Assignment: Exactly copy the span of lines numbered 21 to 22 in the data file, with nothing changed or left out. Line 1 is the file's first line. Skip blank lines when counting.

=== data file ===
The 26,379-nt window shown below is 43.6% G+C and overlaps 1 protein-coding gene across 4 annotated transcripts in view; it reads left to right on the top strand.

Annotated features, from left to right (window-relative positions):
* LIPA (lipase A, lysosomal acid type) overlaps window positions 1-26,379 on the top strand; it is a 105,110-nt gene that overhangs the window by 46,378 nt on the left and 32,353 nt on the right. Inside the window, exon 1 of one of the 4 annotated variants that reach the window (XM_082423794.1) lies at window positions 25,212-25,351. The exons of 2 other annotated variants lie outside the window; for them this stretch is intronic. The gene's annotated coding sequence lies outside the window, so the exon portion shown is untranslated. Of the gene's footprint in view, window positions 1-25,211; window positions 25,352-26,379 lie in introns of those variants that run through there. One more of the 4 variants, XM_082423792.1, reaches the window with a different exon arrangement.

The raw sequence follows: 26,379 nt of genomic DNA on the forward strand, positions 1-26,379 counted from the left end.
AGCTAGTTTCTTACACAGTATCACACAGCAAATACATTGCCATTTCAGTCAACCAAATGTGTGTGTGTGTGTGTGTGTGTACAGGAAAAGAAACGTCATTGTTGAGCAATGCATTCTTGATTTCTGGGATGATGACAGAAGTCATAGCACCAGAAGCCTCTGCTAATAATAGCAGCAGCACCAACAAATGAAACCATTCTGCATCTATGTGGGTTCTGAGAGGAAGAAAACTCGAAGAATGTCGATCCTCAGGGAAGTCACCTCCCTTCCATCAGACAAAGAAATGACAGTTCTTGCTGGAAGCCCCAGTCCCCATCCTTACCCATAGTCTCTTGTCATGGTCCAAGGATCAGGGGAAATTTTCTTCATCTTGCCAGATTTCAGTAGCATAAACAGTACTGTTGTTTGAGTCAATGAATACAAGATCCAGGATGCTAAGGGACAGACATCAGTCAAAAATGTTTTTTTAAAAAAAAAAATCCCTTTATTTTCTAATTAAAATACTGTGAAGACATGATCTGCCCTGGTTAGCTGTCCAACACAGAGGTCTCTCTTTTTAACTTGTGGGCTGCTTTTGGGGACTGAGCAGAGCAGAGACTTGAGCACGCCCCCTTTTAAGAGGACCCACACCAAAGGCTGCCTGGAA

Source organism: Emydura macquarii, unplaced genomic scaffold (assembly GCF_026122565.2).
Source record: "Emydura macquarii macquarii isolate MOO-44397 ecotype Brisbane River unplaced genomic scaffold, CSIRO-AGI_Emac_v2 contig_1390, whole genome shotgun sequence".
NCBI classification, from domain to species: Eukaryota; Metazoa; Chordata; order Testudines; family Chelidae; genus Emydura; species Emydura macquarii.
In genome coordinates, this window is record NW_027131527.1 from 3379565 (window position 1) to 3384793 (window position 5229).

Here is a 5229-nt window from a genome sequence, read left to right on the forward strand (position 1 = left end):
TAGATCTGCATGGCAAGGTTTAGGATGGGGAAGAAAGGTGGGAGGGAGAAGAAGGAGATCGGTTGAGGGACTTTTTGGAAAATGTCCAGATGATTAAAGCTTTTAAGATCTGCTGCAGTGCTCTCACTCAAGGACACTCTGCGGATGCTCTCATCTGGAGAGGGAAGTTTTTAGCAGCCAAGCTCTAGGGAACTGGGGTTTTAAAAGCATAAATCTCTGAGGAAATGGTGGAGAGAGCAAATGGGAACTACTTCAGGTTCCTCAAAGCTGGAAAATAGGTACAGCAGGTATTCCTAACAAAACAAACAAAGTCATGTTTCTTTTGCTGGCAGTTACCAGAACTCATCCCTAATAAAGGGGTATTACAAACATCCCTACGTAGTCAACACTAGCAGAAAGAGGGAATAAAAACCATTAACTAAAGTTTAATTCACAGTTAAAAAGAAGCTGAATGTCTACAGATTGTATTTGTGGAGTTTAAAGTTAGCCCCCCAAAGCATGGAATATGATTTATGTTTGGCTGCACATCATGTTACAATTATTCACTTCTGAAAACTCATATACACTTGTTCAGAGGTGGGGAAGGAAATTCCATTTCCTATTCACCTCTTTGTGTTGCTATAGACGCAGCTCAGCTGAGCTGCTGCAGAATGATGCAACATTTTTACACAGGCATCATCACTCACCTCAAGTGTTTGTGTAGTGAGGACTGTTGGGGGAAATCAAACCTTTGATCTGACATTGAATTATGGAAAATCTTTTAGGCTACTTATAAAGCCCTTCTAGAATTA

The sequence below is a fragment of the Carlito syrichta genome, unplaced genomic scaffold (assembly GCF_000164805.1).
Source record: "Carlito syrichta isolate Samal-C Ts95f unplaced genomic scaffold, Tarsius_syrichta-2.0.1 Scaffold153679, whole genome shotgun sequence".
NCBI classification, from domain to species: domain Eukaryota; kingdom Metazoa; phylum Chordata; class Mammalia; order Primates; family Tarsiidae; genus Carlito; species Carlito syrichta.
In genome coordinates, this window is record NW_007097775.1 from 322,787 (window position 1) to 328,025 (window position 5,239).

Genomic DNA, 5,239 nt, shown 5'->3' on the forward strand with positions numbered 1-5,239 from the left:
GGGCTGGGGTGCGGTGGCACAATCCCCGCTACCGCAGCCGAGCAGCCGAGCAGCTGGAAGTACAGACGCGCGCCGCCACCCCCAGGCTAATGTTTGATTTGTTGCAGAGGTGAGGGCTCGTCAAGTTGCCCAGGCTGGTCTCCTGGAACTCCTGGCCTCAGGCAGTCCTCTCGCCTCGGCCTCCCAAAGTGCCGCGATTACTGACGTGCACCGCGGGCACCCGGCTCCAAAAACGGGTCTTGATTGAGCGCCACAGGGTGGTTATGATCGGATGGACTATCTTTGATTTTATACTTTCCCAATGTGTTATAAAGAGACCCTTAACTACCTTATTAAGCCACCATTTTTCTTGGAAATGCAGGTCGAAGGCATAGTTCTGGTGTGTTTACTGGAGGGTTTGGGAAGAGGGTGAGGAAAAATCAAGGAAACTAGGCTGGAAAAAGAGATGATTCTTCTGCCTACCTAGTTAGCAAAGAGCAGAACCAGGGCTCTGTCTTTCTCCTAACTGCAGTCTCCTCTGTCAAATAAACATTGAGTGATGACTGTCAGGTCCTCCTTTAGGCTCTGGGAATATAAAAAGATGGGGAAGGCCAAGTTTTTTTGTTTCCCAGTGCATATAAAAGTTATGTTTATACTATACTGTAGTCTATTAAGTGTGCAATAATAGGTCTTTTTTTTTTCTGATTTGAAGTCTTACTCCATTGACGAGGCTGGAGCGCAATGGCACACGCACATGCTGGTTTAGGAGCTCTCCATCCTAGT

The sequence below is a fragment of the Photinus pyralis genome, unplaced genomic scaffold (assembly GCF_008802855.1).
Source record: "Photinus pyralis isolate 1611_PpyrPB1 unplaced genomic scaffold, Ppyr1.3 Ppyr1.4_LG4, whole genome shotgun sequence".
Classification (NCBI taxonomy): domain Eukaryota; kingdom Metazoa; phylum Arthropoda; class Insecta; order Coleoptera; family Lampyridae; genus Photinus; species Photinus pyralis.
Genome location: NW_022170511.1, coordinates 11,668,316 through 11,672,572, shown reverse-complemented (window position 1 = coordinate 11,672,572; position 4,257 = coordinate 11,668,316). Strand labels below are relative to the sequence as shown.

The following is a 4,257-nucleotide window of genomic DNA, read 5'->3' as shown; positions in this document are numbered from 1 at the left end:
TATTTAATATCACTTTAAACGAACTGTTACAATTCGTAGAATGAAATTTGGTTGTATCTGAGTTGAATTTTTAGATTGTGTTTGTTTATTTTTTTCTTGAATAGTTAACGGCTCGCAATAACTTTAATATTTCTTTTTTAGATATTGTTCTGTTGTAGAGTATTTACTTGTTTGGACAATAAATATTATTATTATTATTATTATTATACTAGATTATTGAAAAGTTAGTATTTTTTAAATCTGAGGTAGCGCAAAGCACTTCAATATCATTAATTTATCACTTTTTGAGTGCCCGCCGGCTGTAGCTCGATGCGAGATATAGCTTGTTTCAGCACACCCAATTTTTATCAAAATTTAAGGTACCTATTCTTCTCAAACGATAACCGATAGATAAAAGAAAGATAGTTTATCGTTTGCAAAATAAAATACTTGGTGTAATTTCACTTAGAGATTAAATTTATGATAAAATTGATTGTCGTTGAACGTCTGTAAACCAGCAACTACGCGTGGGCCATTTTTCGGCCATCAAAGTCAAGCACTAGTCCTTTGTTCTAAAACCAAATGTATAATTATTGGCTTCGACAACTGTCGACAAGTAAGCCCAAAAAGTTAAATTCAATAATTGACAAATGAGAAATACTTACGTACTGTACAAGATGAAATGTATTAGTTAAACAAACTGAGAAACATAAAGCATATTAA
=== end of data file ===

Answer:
Genome location: NW_022170511.1, coordinates 11,668,316 through 11,672,572, shown reverse-complemented (window position 1 = coordinate 11,672,572; position 4,257 = coordinate 11,668,316). Strand labels below are relative to the sequence as shown.

The following is a 4,257-nucleotide window of genomic DNA, read 5'->3' as shown; positions in this document are numbered from 1 at the left end: